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Honor Society of Nursing (STTI) answeredLymphomas are a type of cancer. Some of the white blood cells, which fight infections in the body, are called lymphocytes, and it is in these cells where lymphoma can begin. The cancerous lymphoma cells are often found in the lymph nodes in the body. There are many different types of lymphoma, but the two main ones are Hodgkin lymphoma and non-Hodgkin lymphoma. Non-Hodgkin lymphoma is much more common.
A lymphoma is a type of cancer that affects the lymph system, which is part of the body's immune system. The two main types of lymphoma are Hodgkin's lymphoma and non-Hodgkin's lymphoma.
Lymphomas are more common in men than in women. In most cases the cause is not known. Symptoms of lymphoma include swelling in one or more groups of lymph nodes, weakness, fever, weight loss and an enlarged liver and spleen.
Depending on the type of lymphoma and whether it is confined to a single group of lymph nodes or affects many lymph nodes, treatment may include radiation therapy, chemotherapy or, in serious cases, a stem cell transplant. Because the disease and its treatment impair the immune system, a person who has lymphoma has an increased risk of dying from infection.
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Lymphoma is a term for various, usually malignant, tumors that arise in the lymph nodes or in other lymphoid tissue. Malignant tumors are cancerous, and metastasize (spread), while benign tumors do not metastasize. Lymphoma encompasses more than 40 related types of cancer that develop from lymphocytes (cells of the immune system). Lymphoma occurs when one of these cells undergoes a transformation into a malignant cell and begins to grow abnormally dividing and forming tumors. The distinctions between types of lymphoma are based on the different characteristics of the cancerous cells.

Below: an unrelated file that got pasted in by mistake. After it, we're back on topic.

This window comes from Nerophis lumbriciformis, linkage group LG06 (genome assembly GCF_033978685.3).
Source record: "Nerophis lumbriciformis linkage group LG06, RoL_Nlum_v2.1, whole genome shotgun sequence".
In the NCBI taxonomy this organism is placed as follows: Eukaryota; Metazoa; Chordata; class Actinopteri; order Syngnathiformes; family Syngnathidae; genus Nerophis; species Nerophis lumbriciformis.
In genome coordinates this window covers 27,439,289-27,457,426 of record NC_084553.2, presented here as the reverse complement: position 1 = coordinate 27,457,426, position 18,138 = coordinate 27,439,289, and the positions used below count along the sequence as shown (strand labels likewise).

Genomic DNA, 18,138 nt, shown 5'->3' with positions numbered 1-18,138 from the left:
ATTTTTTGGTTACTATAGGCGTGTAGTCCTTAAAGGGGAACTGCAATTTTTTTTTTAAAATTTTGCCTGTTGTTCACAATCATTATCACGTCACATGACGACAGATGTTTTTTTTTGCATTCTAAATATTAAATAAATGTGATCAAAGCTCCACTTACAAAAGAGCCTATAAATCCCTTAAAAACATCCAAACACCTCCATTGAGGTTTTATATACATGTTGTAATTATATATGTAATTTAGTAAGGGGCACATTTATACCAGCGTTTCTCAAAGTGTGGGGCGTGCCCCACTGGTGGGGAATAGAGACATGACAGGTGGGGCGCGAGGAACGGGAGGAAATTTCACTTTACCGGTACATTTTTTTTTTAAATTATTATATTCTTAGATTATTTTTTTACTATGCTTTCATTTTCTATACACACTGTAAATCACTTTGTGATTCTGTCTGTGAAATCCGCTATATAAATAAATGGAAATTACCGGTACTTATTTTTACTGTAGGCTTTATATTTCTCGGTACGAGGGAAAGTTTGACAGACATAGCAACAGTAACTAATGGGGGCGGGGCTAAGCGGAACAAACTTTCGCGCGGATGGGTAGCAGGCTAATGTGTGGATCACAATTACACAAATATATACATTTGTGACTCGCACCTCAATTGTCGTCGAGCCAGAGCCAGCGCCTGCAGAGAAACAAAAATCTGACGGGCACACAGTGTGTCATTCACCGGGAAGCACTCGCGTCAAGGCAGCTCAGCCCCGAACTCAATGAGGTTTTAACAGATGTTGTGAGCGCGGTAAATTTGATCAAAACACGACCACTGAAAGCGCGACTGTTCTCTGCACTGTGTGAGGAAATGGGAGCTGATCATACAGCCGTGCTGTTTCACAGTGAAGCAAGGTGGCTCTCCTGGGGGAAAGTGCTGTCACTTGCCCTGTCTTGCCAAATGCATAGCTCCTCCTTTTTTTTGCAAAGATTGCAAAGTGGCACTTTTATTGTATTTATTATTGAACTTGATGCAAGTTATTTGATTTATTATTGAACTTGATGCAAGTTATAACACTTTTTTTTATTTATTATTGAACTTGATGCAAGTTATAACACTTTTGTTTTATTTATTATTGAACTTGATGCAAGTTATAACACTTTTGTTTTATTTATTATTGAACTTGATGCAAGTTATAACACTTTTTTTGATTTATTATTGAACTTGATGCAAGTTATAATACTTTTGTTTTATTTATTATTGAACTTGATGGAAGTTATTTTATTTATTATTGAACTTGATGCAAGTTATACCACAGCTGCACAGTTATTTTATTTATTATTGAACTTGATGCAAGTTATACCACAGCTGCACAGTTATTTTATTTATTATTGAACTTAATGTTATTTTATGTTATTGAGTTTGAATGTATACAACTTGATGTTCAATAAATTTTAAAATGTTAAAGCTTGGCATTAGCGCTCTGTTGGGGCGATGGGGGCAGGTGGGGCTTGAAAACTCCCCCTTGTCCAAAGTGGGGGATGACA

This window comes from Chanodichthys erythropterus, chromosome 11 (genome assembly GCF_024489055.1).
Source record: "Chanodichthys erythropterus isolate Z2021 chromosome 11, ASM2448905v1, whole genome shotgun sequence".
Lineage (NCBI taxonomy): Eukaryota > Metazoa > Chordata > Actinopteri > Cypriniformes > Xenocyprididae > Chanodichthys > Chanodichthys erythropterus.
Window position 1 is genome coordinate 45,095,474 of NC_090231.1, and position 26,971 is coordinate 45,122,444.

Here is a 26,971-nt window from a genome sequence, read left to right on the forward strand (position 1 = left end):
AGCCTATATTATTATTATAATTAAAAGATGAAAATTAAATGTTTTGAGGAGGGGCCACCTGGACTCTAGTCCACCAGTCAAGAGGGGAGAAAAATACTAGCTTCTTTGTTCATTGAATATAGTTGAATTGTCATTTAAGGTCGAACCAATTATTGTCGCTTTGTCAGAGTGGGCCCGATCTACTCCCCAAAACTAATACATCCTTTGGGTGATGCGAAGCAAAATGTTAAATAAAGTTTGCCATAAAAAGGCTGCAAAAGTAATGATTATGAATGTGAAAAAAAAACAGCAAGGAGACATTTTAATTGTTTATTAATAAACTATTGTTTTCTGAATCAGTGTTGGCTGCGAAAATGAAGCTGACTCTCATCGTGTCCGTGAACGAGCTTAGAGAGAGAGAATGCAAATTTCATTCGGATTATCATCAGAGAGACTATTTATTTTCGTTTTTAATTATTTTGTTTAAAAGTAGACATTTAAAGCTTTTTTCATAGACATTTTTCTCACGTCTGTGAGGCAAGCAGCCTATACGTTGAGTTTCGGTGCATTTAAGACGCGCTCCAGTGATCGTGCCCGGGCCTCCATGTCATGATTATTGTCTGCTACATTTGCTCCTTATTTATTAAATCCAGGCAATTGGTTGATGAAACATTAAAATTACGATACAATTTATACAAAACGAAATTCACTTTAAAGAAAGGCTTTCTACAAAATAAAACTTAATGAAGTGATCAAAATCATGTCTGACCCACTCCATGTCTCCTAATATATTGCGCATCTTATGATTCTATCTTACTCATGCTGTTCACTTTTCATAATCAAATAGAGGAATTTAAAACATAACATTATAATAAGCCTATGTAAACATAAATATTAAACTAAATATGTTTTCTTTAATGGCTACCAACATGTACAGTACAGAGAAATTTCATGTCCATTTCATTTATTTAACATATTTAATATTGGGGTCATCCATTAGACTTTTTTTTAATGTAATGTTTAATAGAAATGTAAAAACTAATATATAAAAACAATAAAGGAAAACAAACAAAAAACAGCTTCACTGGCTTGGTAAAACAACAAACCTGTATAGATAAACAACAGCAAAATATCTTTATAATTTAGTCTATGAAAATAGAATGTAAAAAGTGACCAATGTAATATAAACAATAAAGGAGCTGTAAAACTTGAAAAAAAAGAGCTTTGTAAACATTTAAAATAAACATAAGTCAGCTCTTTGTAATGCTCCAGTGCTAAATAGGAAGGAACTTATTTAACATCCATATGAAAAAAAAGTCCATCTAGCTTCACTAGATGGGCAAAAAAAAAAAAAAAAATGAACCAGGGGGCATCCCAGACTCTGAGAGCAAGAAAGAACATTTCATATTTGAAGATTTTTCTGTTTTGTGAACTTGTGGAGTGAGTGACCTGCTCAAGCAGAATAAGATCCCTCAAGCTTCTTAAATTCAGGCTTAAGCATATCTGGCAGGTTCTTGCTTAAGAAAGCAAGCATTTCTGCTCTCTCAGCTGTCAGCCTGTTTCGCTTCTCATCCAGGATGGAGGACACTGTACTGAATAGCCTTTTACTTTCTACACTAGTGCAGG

Lymphoma that is slow-growing is also called low grade or indolent; fast-growing lymphoma is called high-grade or aggressive.
Major risk factors include age (most common in individuals in their 60s), immune system status (lowered immunity may lead to lymphoma development), and a family history of lymphoma (genetics may play a large role in who develops lymphoma).
There are over one million people around the world living with lymphoma. It is estimated that approximately 350,000 new cases of lymphoma are diagnosed worldwide annually.
Leukemia, lymphoma/myeloma, accounts for 8.7% of all cancers diagnosed each year in the United States. Each day approximately 170 Americans are diagnosed with lymphoma.
The two main types or groups of lymphoma in humans are Hodgkin's disease (or Hodgkin's lymphoma) and the non-Hodgkin's lymphomas (NHLs). They both produce similar symptoms and differentiation between the two is done using microscopic evaluation of the cancer cells. There are five subtypes of Hodgkin's disease and about 30 subtypes of non-Hodgkin's lymphoma.
Approximately 60,000 Americans are diagnosed with NHLs in the United States annually, and about 7,000 are diagnosed with Hodgkin's disease. Hodgkin's disease accounts for only one percent of all cancers in the United States, while NHLs represent four percent of all cancers.
The prognosis for lymphomas also depends largely on the type of lymphoma and the grade of lymphoma with which the individual has been diagnosed.
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